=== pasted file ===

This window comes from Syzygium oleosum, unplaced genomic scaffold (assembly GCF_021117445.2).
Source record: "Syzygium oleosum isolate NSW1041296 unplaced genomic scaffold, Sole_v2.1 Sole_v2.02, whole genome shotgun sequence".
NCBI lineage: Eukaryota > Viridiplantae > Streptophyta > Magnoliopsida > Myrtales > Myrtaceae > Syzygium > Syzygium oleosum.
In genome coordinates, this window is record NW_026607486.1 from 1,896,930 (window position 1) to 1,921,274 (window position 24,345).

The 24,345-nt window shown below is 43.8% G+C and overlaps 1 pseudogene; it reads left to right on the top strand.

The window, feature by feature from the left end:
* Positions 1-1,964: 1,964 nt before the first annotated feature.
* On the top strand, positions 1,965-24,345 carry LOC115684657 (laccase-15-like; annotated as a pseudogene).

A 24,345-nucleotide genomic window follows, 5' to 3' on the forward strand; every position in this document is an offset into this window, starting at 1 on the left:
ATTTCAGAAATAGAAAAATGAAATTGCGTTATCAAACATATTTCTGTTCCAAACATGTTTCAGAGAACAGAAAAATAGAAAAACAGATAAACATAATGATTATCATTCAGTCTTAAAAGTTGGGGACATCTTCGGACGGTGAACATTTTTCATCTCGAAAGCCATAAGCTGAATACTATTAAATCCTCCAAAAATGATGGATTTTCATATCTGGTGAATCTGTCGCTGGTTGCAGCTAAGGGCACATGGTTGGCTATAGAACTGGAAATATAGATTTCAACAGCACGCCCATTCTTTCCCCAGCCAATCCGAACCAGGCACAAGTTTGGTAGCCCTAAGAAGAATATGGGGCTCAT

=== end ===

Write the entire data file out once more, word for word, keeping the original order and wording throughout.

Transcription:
This window comes from Syzygium oleosum, unplaced genomic scaffold (assembly GCF_021117445.2).
Source record: "Syzygium oleosum isolate NSW1041296 unplaced genomic scaffold, Sole_v2.1 Sole_v2.02, whole genome shotgun sequence".
NCBI lineage: Eukaryota > Viridiplantae > Streptophyta > Magnoliopsida > Myrtales > Myrtaceae > Syzygium > Syzygium oleosum.
In genome coordinates, this window is record NW_026607486.1 from 1,896,930 (window position 1) to 1,921,274 (window position 24,345).

The 24,345-nt window shown below is 43.8% G+C and overlaps 1 pseudogene; it reads left to right on the top strand.

The window, feature by feature from the left end:
* Positions 1-1,964: 1,964 nt before the first annotated feature.
* On the top strand, positions 1,965-24,345 carry LOC115684657 (laccase-15-like; annotated as a pseudogene).

A 24,345-nucleotide genomic window follows, 5' to 3' on the forward strand; every position in this document is an offset into this window, starting at 1 on the left:
ATTTCAGAAATAGAAAAATGAAATTGCGTTATCAAACATATTTCTGTTCCAAACATGTTTCAGAGAACAGAAAAATAGAAAAACAGATAAACATAATGATTATCATTCAGTCTTAAAAGTTGGGGACATCTTCGGACGGTGAACATTTTTCATCTCGAAAGCCATAAGCTGAATACTATTAAATCCTCCAAAAATGATGGATTTTCATATCTGGTGAATCTGTCGCTGGTTGCAGCTAAGGGCACATGGTTGGCTATAGAACTGGAAATATAGATTTCAACAGCACGCCCATTCTTTCCCCAGCCAATCCGAACCAGGCACAAGTTTGGTAGCCCTAAGAAGAATATGGGGCTCAT